This egregious double standard in the law ought to be revisited. Doing so would have two important implications. First, when government interference with religious voluntarism is viewed clearly, tribal members and Indigenous practitioners should be able to prove a prima facie case under statutes like the Religious Freedom Restoration Act much more easily. Second, this Article makes the novel claim that clearer understanding of the coercive control government exercises over sacred sites should animate a strong obligation under the government’s trust responsibility and plenary power doctrine to provide more — rather than less — robust protection of Indigenous sacred sites.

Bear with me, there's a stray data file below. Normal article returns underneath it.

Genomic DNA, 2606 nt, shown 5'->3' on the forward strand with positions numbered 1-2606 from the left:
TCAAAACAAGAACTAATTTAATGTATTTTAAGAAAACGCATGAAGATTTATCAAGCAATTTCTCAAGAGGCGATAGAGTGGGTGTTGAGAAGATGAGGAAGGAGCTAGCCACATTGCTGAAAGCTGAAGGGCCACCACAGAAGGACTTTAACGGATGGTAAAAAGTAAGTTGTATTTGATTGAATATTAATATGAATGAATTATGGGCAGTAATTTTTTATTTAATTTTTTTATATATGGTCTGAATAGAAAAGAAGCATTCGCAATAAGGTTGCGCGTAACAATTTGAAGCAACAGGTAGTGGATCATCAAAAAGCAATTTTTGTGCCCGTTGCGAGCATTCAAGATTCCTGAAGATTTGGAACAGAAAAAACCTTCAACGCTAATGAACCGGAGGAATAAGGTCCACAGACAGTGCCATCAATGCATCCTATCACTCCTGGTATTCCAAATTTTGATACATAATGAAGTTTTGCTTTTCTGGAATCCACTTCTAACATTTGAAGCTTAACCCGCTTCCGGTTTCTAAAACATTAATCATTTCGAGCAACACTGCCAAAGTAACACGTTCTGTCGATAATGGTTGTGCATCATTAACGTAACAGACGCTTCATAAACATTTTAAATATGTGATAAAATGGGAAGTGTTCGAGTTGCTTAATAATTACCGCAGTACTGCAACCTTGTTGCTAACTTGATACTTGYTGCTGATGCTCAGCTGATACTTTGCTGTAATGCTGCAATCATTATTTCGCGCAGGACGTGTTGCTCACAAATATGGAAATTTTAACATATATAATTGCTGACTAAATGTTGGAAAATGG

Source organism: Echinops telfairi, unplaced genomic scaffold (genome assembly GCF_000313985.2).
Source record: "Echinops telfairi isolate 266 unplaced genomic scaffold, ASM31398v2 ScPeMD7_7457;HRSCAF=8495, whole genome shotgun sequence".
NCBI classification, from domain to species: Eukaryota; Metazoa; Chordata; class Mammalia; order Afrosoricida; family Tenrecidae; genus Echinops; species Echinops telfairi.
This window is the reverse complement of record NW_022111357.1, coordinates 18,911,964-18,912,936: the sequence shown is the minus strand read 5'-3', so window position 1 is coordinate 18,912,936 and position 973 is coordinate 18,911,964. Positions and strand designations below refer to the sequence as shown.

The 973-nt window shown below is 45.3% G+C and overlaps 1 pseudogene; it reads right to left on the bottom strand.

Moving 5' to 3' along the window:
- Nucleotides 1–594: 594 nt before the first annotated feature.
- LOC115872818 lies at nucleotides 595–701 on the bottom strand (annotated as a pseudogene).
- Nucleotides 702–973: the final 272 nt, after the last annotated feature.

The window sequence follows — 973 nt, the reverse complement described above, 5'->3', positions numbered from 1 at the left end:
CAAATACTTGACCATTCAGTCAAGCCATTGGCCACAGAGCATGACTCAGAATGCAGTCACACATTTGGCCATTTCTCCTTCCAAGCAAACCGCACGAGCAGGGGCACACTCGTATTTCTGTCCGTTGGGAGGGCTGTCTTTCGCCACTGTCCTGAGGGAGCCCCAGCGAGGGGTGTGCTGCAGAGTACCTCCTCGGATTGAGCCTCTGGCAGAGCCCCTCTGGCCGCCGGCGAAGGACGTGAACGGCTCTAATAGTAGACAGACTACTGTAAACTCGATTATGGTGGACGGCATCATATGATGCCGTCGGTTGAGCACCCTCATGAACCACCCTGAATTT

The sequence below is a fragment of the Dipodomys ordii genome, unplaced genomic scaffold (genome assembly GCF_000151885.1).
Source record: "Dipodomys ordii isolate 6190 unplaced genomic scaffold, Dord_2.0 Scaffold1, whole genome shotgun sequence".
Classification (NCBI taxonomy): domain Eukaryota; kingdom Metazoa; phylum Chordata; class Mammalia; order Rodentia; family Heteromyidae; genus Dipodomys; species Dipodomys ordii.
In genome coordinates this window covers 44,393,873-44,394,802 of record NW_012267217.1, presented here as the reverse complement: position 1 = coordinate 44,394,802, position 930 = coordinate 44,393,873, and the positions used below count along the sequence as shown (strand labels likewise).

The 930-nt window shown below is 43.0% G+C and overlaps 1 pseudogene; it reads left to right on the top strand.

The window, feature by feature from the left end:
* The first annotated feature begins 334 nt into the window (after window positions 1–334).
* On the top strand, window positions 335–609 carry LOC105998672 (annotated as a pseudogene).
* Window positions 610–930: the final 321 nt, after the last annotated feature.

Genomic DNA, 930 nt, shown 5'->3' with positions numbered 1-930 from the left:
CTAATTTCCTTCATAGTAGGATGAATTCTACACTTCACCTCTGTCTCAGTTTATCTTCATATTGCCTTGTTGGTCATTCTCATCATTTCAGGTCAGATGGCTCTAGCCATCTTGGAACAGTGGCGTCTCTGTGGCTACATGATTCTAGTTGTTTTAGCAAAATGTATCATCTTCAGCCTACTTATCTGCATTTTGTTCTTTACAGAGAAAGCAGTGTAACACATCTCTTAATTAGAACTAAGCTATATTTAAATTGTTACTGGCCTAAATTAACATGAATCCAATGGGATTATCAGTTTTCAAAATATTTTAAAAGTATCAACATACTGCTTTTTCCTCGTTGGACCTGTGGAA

Government officials in this nation have been desecrating and destroying Native American sacred sites since before the Republic was formed.1×1. Throughout this Article, we use “Native American,” “American Indian,” and “Indigenous people” interchangeably. Our intent is to broadly encompass within these imprecise terms the many varied peoples whose traditional homelands fall within the borders of the United States, whether federally recognized American Indian tribes (as that term is used in federal law), state-recognized tribes, tribes still seeking legal recognition, Alaska Natives, or Native Hawaiians. Each of these Indigenous peoples has a distinct history and legal relationship with the United States; many share a common history of dispossession of sacred sites At the hands of both public and private actors, graves have been despoiled, altars decimated, and sacred artifacts crassly catalogued for collection, display, or sale. Native American people have also faced hurdles, if not outright prohibitions, on accessing sites essential to their rites of worship.